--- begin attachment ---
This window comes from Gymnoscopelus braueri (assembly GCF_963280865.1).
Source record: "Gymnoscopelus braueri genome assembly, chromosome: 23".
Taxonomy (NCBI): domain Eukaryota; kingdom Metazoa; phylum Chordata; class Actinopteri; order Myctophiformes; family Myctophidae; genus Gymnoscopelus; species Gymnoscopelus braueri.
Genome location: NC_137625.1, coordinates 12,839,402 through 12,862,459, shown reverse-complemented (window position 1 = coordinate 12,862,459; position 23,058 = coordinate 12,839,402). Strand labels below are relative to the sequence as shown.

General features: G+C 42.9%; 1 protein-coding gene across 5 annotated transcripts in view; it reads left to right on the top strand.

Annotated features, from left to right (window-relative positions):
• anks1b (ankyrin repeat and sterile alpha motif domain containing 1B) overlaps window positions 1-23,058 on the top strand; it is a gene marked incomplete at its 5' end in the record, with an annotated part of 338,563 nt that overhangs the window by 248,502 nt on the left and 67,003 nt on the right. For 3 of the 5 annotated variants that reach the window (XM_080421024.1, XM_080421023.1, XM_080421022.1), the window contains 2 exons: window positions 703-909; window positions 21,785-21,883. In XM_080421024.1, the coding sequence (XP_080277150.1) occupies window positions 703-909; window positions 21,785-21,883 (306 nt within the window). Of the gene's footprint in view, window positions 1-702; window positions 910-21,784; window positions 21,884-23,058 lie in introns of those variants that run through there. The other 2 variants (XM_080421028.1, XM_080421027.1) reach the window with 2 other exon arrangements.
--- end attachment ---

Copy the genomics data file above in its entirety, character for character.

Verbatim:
This window comes from Gymnoscopelus braueri (assembly GCF_963280865.1).
Source record: "Gymnoscopelus braueri genome assembly, chromosome: 23".
Taxonomy (NCBI): domain Eukaryota; kingdom Metazoa; phylum Chordata; class Actinopteri; order Myctophiformes; family Myctophidae; genus Gymnoscopelus; species Gymnoscopelus braueri.
Genome location: NC_137625.1, coordinates 12,839,402 through 12,862,459, shown reverse-complemented (window position 1 = coordinate 12,862,459; position 23,058 = coordinate 12,839,402). Strand labels below are relative to the sequence as shown.

General features: G+C 42.9%; 1 protein-coding gene across 5 annotated transcripts in view; it reads left to right on the top strand.

Annotated features, from left to right (window-relative positions):
• anks1b (ankyrin repeat and sterile alpha motif domain containing 1B) overlaps window positions 1-23,058 on the top strand; it is a gene marked incomplete at its 5' end in the record, with an annotated part of 338,563 nt that overhangs the window by 248,502 nt on the left and 67,003 nt on the right. For 3 of the 5 annotated variants that reach the window (XM_080421024.1, XM_080421023.1, XM_080421022.1), the window contains 2 exons: window positions 703-909; window positions 21,785-21,883. In XM_080421024.1, the coding sequence (XP_080277150.1) occupies window positions 703-909; window positions 21,785-21,883 (306 nt within the window). Of the gene's footprint in view, window positions 1-702; window positions 910-21,784; window positions 21,884-23,058 lie in introns of those variants that run through there. The other 2 variants (XM_080421028.1, XM_080421027.1) reach the window with 2 other exon arrangements.